Many people emphasize buying your textbooks for less to save money. You probably don’t want to keep your textbooks forever though. So why not get as much as you can when you sell them back too?
If you sell your books back to the school bookstore, they often boast that you can receive up to 50% of the purchase price back. But the key words there are “up to”. You probably won’t get 50% back. Even if you do, is 50% really the best you can do?
I often sell my textbooks to friends or other students on campus. At the beginning of this quarter, I decided I wanted to try and sell a bunch of textbooks on Ebay to get more money. So I started off my experiment by listing 10 books for sale (8 textbooks and 2 paperbacks that are often required reading in college). I was no stranger to Ebay. I have purchased many items on Ebay, including a few textbooks. I have also sold quite a few items on Ebay, including a calculus textbook that I was able to get back roughly 80% of the purchase price for. So I knew that Ebay could work, I had just been lazy before.
A lot of people seem to think listing things on Ebay is really difficult. They think you’ll need to spend all day listing just a few items, take a bunch of photos, pay huge fees, and then check your email constantly as soon as your items are up. This is not the case, it’s actually really easy to sell your textbooks on Ebay. You just need to set up an Ebay account and start selling. For textbooks, you can get the entire description by typing in the ISBN number of the book. That even gives you a stock photo of the textbook to use in your listing. It tells your buyers what edition the book is and can even generate the title for you.
You’ll still need to say if the book is new or used, but other than that, you’re pretty much all set. Then you decide how to ship the item (I’d recommend something at least as fast as UPS Ground, because college students often think of buying their books at the last minute), the price you’ll charge for shipping (you can calculate it for different areas or just use a standard fee), and what type of payments you’ll accept (for speedy transactions, I’d suggest setting up a PayPal account).
The first time it might take you 30 minutes because you’ll be setting up your Ebay account and your PayPal account. But each listing took me only 5 minutes. It would have taken a lot longer to physically go out and find people who would want to buy my books. And so much for the huge fees, because it only cost me 20 cents to list each book.
After that, all I had to do was sit back and wait. I always use 7 day auctions. Each day I would check my email to see if I had any questions about the books. Since I always figure many people will have the same questions, I would then add these to the description so other people could view the responses as well.
Don’t be alarmed if you don’t see any bids for the first few days. You can see if people have marked that they are watching your items. Check how many page counts you have. If you bid on Ebay as a buyer normally, think about it this way: you usually wait until the auction is ending rather than driving up the price, well, a lot of people do that too. If this is a book that many colleges use and it’s still the current edition, the price will go up. I like to start my auctions at 99 cents so more people decide to watch them.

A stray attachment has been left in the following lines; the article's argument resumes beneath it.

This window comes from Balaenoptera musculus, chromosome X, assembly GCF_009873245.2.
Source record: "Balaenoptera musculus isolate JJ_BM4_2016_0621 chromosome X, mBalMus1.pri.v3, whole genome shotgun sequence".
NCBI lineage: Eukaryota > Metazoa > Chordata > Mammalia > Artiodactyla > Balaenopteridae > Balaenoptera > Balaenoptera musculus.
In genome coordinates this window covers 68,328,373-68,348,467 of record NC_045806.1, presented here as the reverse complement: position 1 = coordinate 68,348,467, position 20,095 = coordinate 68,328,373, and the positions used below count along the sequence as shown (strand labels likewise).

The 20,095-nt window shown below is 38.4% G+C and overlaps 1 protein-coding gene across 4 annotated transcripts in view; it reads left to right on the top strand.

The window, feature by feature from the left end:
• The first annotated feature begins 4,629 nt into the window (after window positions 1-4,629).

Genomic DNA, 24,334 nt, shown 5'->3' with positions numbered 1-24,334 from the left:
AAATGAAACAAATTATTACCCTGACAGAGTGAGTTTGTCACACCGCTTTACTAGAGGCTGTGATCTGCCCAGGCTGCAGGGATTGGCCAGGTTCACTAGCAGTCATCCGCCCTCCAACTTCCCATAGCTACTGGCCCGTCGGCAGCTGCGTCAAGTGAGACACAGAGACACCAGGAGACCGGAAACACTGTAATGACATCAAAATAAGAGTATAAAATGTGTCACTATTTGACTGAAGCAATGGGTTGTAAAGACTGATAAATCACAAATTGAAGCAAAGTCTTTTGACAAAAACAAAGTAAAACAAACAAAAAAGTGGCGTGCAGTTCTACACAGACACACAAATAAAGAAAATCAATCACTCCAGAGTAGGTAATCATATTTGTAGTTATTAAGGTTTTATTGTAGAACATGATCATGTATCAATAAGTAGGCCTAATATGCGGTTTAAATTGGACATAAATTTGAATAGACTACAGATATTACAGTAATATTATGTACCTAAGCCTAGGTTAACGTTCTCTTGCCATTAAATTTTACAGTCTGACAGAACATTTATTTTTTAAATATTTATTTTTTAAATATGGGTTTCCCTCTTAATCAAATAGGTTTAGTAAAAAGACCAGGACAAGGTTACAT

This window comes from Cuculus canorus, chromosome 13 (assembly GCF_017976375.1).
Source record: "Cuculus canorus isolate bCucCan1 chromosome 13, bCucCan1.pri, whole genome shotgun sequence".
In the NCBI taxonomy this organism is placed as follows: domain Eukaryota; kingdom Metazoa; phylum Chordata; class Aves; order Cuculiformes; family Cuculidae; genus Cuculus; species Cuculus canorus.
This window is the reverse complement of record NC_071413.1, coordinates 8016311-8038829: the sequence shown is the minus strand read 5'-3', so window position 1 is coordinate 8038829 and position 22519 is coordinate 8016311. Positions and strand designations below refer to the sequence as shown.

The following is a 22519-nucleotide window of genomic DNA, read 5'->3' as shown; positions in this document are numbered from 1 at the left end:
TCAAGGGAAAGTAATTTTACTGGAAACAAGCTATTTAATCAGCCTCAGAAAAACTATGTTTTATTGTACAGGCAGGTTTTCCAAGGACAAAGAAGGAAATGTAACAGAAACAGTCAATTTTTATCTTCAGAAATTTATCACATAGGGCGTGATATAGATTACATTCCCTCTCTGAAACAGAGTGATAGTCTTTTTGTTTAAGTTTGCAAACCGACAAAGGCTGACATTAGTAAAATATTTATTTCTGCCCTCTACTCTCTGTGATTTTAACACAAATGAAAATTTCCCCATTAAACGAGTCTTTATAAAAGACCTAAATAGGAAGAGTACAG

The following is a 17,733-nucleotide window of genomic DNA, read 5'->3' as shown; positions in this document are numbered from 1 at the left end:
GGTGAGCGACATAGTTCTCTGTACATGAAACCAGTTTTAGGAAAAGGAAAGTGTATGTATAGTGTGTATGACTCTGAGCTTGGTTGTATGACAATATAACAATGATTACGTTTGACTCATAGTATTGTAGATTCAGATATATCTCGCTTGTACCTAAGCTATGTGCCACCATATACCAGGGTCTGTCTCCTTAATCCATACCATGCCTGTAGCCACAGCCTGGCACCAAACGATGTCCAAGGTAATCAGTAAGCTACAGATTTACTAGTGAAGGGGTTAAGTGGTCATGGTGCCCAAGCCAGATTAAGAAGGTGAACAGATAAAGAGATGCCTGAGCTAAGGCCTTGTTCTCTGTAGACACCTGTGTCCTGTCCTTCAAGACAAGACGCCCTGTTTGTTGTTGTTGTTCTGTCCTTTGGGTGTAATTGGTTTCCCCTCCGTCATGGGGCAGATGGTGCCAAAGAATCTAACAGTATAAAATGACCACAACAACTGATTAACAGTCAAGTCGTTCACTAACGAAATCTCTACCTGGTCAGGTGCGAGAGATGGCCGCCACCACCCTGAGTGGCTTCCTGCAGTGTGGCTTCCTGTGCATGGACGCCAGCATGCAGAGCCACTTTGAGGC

In my experiment, 3 of the 8 textbooks listed were still current editions. The others I had hoped would just be of use to someone and so they’d sell for cheap. This wasn’t the case. The older editions didn’t sell because let’s face it, no one really reads textbooks for fun (unless they are a nerd like me). Of my three textbooks that did sell, one was brand new and still wrapped. I paid $130 for this genetics book, but I had dropped the class so I didn’t end up unwrapping the book. This book sold for $155! That’s nearly 120% back! I was shocked that a book could sell for more on Ebay than at the discount college bookstore down the street from the campus.
Then there was the psychology book. I took this class and had bought the book and the workbook. In class though, we only used the workbook. I had left my textbook at home sitting in the corner of my room. It was brand new. I paid $95 for it. It sold for $75. That’s almost 80% back! Despite it being new, the school would have bought it back as used for maybe 50% of the purchase price at best. Then came the biology book. I had purchased this book used. It had the used sticker on it, but was in excellent condition. I bought this one for $100. It sold for $60. That’s still 60% back!
The paperback books in my experiment did not sell. I think the problem was, even though they are required reading, it’s easier to buy such cheap books in a bookstore and not pay shipping. I’d recommend only selling higher priced books on Ebay so that it’s worth your time in listing, packing, and shipping.
After the buyers had paid by PayPal, I promptly shipped the books out the same day. Remember that when you’re selling college textbooks, students may need them for class very soon. You need to make sure to sell the books at a time when you know you’ll be able to ship them quickly.
So if you’re sick and tired of getting back less than 50% of what you paid for your textbooks, try Ebay. Just remember that you’ll still probably only be able to sell current editions, to ship out the books quickly, and to correctly represent the books you are selling. You can get back more for your books!